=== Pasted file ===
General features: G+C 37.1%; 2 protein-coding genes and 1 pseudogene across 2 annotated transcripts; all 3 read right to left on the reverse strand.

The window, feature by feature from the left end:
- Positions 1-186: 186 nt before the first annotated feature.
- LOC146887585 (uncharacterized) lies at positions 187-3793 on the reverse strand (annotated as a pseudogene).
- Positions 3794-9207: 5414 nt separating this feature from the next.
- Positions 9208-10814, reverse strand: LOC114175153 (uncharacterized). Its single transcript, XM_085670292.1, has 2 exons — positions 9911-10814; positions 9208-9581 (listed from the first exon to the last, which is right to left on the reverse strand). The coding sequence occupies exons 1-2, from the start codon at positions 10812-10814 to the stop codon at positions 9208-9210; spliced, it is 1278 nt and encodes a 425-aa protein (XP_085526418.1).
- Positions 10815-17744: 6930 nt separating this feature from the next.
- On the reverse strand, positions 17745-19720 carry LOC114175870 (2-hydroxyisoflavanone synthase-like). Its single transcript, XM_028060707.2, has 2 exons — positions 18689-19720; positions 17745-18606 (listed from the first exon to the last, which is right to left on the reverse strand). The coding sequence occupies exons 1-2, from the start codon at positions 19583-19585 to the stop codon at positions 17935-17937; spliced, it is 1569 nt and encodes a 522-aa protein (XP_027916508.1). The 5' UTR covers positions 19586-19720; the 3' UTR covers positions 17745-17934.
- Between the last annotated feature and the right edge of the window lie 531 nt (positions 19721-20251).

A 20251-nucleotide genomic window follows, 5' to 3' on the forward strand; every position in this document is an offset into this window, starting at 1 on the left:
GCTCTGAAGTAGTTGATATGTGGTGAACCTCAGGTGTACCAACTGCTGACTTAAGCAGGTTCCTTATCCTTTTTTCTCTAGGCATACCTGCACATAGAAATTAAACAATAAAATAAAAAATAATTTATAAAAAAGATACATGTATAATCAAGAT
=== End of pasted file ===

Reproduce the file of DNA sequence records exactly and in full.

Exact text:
General features: G+C 37.1%; 2 protein-coding genes and 1 pseudogene across 2 annotated transcripts; all 3 read right to left on the reverse strand.

The window, feature by feature from the left end:
- Positions 1-186: 186 nt before the first annotated feature.
- LOC146887585 (uncharacterized) lies at positions 187-3793 on the reverse strand (annotated as a pseudogene).
- Positions 3794-9207: 5414 nt separating this feature from the next.
- Positions 9208-10814, reverse strand: LOC114175153 (uncharacterized). Its single transcript, XM_085670292.1, has 2 exons — positions 9911-10814; positions 9208-9581 (listed from the first exon to the last, which is right to left on the reverse strand). The coding sequence occupies exons 1-2, from the start codon at positions 10812-10814 to the stop codon at positions 9208-9210; spliced, it is 1278 nt and encodes a 425-aa protein (XP_085526418.1).
- Positions 10815-17744: 6930 nt separating this feature from the next.
- On the reverse strand, positions 17745-19720 carry LOC114175870 (2-hydroxyisoflavanone synthase-like). Its single transcript, XM_028060707.2, has 2 exons — positions 18689-19720; positions 17745-18606 (listed from the first exon to the last, which is right to left on the reverse strand). The coding sequence occupies exons 1-2, from the start codon at positions 19583-19585 to the stop codon at positions 17935-17937; spliced, it is 1569 nt and encodes a 522-aa protein (XP_027916508.1). The 5' UTR covers positions 19586-19720; the 3' UTR covers positions 17745-17934.
- Between the last annotated feature and the right edge of the window lie 531 nt (positions 19721-20251).

A 20251-nucleotide genomic window follows, 5' to 3' on the forward strand; every position in this document is an offset into this window, starting at 1 on the left:
GCTCTGAAGTAGTTGATATGTGGTGAACCTCAGGTGTACCAACTGCTGACTTAAGCAGGTTCCTTATCCTTTTTTCTCTAGGCATACCTGCACATAGAAATTAAACAATAAAATAAAAAATAATTTATAAAAAAGATACATGTATAATCAAGAT